The Boy Who Would Become King
Batman had plenty of Zero Issues to himself, so this one is highlighting Robin in its entirety. Longtime readers don't get a lot of new information, but for those new readers jumping into the New 52, this gives a plethora of context to young Damian's backstory.
Like Batman Incorporated #2, I'm not completely buying into this callous world domination obsessed Talia. She rebelled against her father, then basically turned into him. Her raising of Damian was just as harsh and unforgiving as her own, if not more; while at the same time weirdly spoiling him. Constantly showering him with promises that he'll rule the world one day, while lording over him the knowledge of who his father is being an unknown factor to him until he can beat her on one of his birthdays. Thats right, every year Damian's birthday is celebrated by an elaborate attempt to kill his mother. And Damien is fully aware that waves of devotees and assassins are at their disposal, completely disposable to be used as any kind of obstacle his mother wishes. He was raised with such a deep disregard for the value of human life it's no wonder he has trouble breaking his killing edge.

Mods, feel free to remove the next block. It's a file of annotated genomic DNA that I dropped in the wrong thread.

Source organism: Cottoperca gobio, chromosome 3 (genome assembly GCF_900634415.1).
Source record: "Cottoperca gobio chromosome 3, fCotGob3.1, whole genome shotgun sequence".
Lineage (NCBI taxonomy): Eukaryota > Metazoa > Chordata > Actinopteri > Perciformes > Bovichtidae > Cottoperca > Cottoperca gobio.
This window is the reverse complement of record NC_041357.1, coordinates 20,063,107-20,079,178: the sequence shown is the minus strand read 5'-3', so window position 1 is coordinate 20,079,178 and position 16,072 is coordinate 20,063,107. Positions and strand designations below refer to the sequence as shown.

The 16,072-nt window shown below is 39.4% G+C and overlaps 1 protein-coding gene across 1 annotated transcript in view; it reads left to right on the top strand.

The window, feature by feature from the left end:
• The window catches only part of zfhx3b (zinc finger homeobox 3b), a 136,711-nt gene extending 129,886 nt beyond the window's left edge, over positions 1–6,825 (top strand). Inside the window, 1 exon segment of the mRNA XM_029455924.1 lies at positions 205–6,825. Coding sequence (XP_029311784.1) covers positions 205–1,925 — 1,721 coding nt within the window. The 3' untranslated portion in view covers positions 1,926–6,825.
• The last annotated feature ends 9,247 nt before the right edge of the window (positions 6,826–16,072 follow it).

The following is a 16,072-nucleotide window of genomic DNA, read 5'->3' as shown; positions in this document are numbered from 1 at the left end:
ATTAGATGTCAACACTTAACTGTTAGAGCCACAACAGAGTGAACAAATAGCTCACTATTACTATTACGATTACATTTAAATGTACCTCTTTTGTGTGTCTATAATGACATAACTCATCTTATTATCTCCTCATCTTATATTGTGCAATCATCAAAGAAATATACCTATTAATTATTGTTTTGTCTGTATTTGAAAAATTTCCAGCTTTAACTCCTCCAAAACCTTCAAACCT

As a relatively longtime reader, I can still find a lot to appreciate about this issue despite it not really giving me much that's new. We've long since known the basics of Damian's childhood, but we've never really seen it so in depth as an actual story; just snippets of the basics. This is still a fairly broad stroke of a full ten years of life, but it's still a lot more than we've fully seen before.
Also, Patrick Gleason's artwork continues to be atmospheric and excellent. We get to see Damian growing and learning such a wide variety of skills, most but not all of them combat related. And all of them are awesome in their own ways, Gleason depicts all the fighting and slashing and shooting and everything with such flow and dynamism that even an old fan can appreciate how downright awesome this issue is.
In Conclusion: 4/5
In my attempts to retain my sense of professionalism, despite not doing reviews professionally, I have to take into account the fact that this issue is excellent for new readers unfamiliar with Damian's backstory. Most people know Dick Grayson's, Jason Todd and Tim Drake's are easy enough to explain, Stephanie Brown's is complicated but she's not Robin now and hasn't been around for a while; but Damian's backstory is a bit complicated. He had a radically different childhood, and this is exactly the kind of issue that some people might need to endear them to this troubled kid. Yes, he's an asshole, but there's a deep, intense, psychological reason for it that earns him some pity, and lets us cheer for him as he begins to develop as a character and learn to respect others in the world around him. Slowly. And let's face it, who can hate this little kid here?